How to write better rspec tests - part 2

In the first part of this article we've met the MVO, which will help us to test separated states of an object. In this part I will focus more on data_set as a list of elements that we are testing.

alt

1. Permutation tables

The second good practice is a little more complex than the first one. We expect that we have a defined set of data in the input. Then we define the output of each set. And at the end we assert data output. The best way to understand it is to see an example.

class User < ActiveRecord::Base  
  def full_name
    [first_name, middle_name, last_name].compact.join(‘ ’)  
  end
end  

The first thought that comes to mind is to add tests with different permutations of the variables. But the question is whether we should check all of the possible permutations. What if there are not 3 elements but for example 5?

describe ‘#full_name’ do  
 context ‘when first_name missing’ do 
  … 
 end
 context ‘when middle_name missing’ do 
  … 
 end
 context ‘when last_name missing’ do 
  … 
 end
 context ‘when first_name and last_name missing’ do 
  … 
 end
 ...
end  

Let’s try an approach, that is a little different. First we build a data set for testing:

{[nil, ‘Adrian’, ‘Olesinski’] => ‘Adrian Olesinski’}.each do |name_set, output| 
end  

Now we have one option to test, but we can easily add all other options to be more readable.

{
  [‘Przemek’, ‘Adrian’, ‘Olesinski’] => ‘Przemek Adrian Olesinski’,
  [nil, ‘Adrian’, ‘Olesinski’] => ‘Adrian Olesinski’,
  [‘Przemek’, nil, ‘Olesinski’] => ‘Przemek Olesinski’,
  [‘Przemek’,’Adrian’, nil] => ‘Przemek Adrian’,
  [nil, nil, ‘Olesinski’] => ‘Olesinski’,
  [‘Przemek’, nil, nil] => ‘Przemek’,
  [nil, ’Adrian’, nil’] => ‘Adrian’
}.each do |name_set, output| 
end  

When we have a data set and an output we can move the code to a shared example. This move will prevent us from testing the same method several times in a separated version.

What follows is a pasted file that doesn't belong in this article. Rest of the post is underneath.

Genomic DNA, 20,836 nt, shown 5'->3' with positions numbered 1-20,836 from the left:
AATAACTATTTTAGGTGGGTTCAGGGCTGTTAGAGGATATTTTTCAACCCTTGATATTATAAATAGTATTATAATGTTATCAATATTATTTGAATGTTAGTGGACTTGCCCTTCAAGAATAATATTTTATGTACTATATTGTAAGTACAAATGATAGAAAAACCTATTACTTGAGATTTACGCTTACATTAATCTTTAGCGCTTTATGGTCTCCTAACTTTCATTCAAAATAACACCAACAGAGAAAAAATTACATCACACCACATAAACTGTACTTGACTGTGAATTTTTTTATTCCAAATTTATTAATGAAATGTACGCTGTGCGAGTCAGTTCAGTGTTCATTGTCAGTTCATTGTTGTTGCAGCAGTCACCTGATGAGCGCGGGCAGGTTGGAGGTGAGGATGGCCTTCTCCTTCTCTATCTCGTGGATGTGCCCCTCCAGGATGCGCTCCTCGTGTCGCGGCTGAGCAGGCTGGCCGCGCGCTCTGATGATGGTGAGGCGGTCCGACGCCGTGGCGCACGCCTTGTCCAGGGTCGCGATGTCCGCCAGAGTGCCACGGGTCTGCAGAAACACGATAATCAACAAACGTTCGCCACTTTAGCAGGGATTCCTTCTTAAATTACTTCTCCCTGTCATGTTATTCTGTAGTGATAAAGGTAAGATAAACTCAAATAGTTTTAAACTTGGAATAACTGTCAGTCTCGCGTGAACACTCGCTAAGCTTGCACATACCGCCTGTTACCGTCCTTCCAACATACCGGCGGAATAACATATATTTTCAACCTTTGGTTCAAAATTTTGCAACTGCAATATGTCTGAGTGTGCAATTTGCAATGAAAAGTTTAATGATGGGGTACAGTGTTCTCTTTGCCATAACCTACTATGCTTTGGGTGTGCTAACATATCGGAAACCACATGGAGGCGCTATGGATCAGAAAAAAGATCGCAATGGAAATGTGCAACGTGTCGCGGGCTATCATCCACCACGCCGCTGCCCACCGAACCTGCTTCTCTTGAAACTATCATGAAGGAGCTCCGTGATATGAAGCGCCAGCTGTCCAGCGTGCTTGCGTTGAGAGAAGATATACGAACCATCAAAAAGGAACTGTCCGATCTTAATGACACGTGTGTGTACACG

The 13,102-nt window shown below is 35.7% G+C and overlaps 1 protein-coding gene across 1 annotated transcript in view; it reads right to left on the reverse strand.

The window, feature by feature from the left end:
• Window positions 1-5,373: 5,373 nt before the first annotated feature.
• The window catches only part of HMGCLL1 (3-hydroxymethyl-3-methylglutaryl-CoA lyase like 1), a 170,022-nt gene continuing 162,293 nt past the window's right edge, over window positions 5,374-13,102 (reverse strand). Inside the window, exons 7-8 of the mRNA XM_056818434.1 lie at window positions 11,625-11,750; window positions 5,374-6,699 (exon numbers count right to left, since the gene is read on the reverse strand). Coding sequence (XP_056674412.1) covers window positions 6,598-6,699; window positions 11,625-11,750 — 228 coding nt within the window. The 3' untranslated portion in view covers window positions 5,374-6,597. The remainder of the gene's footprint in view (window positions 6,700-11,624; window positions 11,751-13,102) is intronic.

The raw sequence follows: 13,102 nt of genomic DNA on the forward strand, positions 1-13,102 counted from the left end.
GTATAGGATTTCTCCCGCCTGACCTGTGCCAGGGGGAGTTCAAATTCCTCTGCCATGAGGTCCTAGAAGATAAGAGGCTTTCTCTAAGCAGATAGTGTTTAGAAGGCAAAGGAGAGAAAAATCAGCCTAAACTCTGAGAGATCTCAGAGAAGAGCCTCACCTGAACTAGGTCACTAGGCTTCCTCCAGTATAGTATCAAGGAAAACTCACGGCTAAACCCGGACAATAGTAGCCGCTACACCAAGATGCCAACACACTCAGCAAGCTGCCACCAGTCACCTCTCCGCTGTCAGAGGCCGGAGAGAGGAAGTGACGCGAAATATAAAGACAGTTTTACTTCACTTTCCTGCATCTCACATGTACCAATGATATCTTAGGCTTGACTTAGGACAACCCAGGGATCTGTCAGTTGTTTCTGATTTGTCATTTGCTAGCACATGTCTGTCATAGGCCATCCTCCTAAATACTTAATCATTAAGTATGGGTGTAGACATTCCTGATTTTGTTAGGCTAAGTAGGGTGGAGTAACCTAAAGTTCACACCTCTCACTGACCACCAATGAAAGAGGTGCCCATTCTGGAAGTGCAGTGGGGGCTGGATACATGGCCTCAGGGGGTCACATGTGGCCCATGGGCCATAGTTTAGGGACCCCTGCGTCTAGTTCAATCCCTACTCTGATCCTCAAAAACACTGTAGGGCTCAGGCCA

describe ‘#full_name’ do  
  shared_examples_for ‘a full_name’ do |(first, middle, last), output|
    subject(:full_name) { user.full_name }

    let(:first_name) { first }
    let(:middle_name) { middle }
    let(:last_name) { last }

    It { is_expected.to eq output }
end

{
  [‘Przemek’, ‘Adrian’, ‘Olesinski’] => ‘Przemek Adrian Olesinski’,
  [nil, ‘Adrian’, ‘Olesinski’] => ‘Adrian Olesinski’,
  [‘Przemek’, nil, ‘Olesinski’] => ‘Przemek Olesinski’,
  [‘Przemek’,’Adrian’, nil] => ‘Przemek Adrian’,
  [nil, nil, ‘Olesinski’] => ‘Olesinski’,
  [‘Przemek’, nil, nil] => ‘Przemek’,
  [nil, ’Adrian’, nil’] => ‘Adriani’
}.each do |name_set, output| 
  it_behaves_like ‘a full_name’, name_set, output
end  
end  

If you would like to add more elements to the table in the future you just have to add them to the data set table. You don’t have to change the whole logic.
alt

2. Golden Master

This time let’s start with a different approach. Let’s see in which cases this pattern will help us:

A. Backfilling untested legacy code.
B. Uncertain expectations requiring visual confirmation.
C. Code complexity significantly exceeding current domain knowledge.

Now that we know where it can help us, we can see how the Golden Master (GM) works:

  1. Take a snapshot of an object (to a file).
  2. Verify the snapshot (manually).
  3. Compare future versions to the verified snapshot.

Now I could describe the whole idea, but because as a Ruby programmer I like to first check if there exists a solution already , I would like to recommend approvals gem. Don’t reinvent the wheel if you don't have to.

When you decide to implement this pattern, you have to remember that you should not use it too often. Only use it for small isolated samples.

Summary

I hope that these three simple RSpec pattern examples will help you write better tests for everyday purposes. From my experience implementing the first pattern, MVO, helped to fix over 74% of tests that I inherited after other programmers. So it's definitely worth a try.

Contact Us

Oops, there was an error sending your message. Try again.
Sending...
Thanks for getting in touch! We'll get back to you as soon as possible.